Benjamin Bitter wrote about Changing Career Aspirations: The Perspective of a Dad. Laura Hardwicke, Metropolitan Government of Nashville and Davidson County, discussed Misconceptions About Federal Grants. Today, Ashley Jacobs, Aiken County, SC, highlights what’s changed since her 2015 article #13Percent: Fight Like Hell Dammit, and Win!.
Since I wrote that article in 2015, I’ve heard more women speaking out against sexism and misogyny. There’s much more awareness of mansplaining and manterrupting, and general aggression towards women in the workplace.
Also since that time, I’ve joined the Board of League of Women in Government, and we’ve established a regular event at the International City/County Management Association annual conference to address women’s issues. We’ve also created a presence on social media and many new chapters of Women Leading Government across the country. We’ve had excellent discussion and participation in the South Carolina chapter, and recently had commitments from members to host events, so I’m excited about that.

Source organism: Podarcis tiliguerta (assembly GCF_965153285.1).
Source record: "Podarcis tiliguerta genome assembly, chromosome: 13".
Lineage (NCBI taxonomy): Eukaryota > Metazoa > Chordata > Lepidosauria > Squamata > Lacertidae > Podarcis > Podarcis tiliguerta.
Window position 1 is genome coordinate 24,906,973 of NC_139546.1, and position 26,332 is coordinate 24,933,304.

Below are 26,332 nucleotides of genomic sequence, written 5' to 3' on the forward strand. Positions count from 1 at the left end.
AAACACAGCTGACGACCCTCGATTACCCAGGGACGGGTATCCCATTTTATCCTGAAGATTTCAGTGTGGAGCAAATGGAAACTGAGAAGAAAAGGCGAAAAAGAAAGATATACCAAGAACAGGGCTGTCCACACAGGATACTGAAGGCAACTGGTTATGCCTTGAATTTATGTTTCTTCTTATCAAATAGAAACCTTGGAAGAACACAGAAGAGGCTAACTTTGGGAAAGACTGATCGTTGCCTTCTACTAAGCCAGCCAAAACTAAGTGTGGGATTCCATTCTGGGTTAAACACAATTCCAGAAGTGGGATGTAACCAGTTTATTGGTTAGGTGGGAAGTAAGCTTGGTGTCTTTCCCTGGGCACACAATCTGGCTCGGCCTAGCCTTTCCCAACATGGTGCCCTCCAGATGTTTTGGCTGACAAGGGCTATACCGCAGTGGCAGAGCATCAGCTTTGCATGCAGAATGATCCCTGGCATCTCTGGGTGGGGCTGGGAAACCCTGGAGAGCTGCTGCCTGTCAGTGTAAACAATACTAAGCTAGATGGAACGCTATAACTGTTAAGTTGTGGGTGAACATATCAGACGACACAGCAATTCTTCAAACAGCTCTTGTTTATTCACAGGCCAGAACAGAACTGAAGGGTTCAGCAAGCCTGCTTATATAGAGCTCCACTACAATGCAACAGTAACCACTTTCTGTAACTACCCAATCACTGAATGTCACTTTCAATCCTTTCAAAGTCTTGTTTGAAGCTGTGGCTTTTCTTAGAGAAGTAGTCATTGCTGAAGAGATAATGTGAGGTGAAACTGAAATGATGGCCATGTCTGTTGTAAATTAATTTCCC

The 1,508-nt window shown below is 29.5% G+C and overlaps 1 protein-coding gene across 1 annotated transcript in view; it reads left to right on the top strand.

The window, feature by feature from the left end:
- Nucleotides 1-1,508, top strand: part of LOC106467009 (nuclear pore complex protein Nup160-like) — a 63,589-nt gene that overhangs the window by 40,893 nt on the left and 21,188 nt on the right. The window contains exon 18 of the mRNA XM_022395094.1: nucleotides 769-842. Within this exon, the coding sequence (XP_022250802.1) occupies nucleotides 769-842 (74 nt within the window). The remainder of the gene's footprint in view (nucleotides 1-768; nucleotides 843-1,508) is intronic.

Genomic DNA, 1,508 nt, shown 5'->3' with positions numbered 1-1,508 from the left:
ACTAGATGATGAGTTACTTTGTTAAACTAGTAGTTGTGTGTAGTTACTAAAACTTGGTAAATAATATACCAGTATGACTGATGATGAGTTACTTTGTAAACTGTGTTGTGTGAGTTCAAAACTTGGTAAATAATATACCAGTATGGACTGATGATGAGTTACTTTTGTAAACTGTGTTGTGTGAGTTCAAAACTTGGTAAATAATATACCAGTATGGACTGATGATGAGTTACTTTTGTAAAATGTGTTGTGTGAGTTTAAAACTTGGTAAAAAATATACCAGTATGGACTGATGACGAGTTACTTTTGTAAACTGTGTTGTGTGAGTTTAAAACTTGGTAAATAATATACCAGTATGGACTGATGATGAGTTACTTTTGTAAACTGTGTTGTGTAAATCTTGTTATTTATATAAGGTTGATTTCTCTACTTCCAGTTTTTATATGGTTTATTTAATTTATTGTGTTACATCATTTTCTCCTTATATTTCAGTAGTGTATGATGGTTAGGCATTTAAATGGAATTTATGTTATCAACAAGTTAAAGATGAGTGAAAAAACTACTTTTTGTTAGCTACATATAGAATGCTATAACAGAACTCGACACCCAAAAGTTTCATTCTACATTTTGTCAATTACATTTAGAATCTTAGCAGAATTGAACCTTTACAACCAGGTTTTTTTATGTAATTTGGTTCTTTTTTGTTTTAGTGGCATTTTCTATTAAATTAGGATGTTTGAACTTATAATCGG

One other success I’ve had in the past couple of years is pairing women in mentor relationships. I’ve also connected with Dr. Leisha DeHart Davis at UNC-Chapel Hill, co-director of the Engaging Women program, and she’s been a phenomenal resource and inspiration. She hosted a webinar for us in May, and participated in our roundtable at SCCCMA, and her students are working on the ELGL Diversity Dashboard.
The next challenge is to educate city and county council members, the people who hire city and county managers, and make them aware of gender balance, and the benefits of hiring women. People tend to be surprised when they learn about the low numbers of women in leadership positions and the sexism that professional women experience. They think that equality is a box that was checked a long time ago.
Another challenge is getting women to apply for the jobs. There are several women in our state who have the potential to move into the CAO position, but they’re wavering on whether or not to submit an application. I’m pushing them to apply, because they’ve earned a place at the table. They have the education, and skills, and the experience, and now they need encouragement and support.